There is a ritual about it, settling into the seat, buckling the seat belt, listening to the engines start and the plane start to move, the slow taxi out, waiting clearance and then turning onto the active runway. Throttling up, you accelerate like a dragster and then the magic moment when lift exceeds drag, you start to lift off. From the first time I experienced it, it is a moment I have loved. Most takeoffs are at a gentle rate, once in a while you experience something special.
I was about 10 the first time I saw a business jet takeoff. I was at the local airport in Lapeer, Michigan with my father, a small jet owned by Valassic, the pickle people landed and half a dozen people got off. Rather then get in the waiting cars to leave, they stood around in front of the office watching, one of them said, you want to watch this, the flight crew is going to show us what it will do. The plane was flying to another airport for fuel, jet fuel was not available at the local, the jet had come in from nearly 1,000 miles away and was low on fuel. Only the pilot and first officer were on board, meaning the jet was about as light in weight as it could be. It taxied down to the end of the runway, locked the brakes and spooled up the engines so the acceleration was much faster than normal, about half way down the runway the plane started to climb, not at the normal 2-3,000 foot per minute rate, but at about 10,000 feet per minute. It wasn't exactly standing on its tail and going straight up, but as close as the pilot could make it go. Grown men smiled, young boys were moved to tears.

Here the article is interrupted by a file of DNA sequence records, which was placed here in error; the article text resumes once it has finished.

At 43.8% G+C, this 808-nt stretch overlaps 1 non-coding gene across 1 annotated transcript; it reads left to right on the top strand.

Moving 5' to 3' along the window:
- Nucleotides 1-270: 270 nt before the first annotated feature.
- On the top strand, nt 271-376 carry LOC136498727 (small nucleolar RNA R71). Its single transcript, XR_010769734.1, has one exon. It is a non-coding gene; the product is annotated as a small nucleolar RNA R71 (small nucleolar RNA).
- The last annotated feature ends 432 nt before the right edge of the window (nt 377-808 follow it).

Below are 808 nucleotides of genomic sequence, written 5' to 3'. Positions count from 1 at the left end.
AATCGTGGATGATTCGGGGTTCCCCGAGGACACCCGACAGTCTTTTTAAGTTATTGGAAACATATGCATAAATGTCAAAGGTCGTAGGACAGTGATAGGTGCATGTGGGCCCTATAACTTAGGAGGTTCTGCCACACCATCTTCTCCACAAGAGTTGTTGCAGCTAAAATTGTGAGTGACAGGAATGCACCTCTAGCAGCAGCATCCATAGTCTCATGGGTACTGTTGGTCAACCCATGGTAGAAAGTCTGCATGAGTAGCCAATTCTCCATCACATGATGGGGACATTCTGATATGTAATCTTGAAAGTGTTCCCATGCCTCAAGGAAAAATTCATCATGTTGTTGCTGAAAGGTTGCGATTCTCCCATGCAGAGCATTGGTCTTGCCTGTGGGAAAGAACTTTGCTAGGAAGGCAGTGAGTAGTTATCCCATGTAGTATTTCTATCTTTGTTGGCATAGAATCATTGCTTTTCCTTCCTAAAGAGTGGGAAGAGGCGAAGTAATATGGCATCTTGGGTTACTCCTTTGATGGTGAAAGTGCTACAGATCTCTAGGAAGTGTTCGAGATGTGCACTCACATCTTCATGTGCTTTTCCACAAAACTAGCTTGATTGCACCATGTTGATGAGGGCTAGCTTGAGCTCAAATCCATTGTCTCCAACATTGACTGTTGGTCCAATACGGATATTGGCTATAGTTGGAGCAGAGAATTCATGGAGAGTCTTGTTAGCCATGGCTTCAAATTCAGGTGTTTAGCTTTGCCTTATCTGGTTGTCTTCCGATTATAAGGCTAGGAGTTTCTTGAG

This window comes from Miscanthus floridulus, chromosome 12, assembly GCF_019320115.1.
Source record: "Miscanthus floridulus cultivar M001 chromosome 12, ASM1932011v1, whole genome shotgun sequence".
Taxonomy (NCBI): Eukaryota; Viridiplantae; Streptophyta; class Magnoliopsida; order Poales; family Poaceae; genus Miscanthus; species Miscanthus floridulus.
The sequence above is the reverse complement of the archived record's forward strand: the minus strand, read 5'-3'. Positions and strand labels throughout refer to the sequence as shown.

From that first moment I was hooked.
nice pix of you and sweet bear; alaska, correct?ReplyDelete
Anchorage, on a cruise. I got to sit in the right front seat.Delete
While I do dislike flying, I enjoy the take off and landing. Your take off must have been amazing to experience.ReplyDelete
Long flights can be uncomfortable, but the experience always excites me.Delete
And they say romance is dead :)ReplyDelete
Aren't we all romantics at heart?Delete
First: I LOVE that photo of you two.ReplyDelete
I've had none of the up close and personal experience of flying that you've had, but I do find it fascinating. Used to love to ride my bike to the fence by National Airport to watch the planes take off. Can you still get so close?
Yes, the Mt Vernon train still runs along the fence on the north side.Delete
what a lovely story and a splendid photo as well.ReplyDelete
On the float plane out of Juno, we were in the clouds for 10 minutes, flying up a canyon with mountains on both side, and about 10 feet of viability. The plane was either new or recently upgraded to the turbo engine, it had like 50 hours on it. The pilot was very-very good.Delete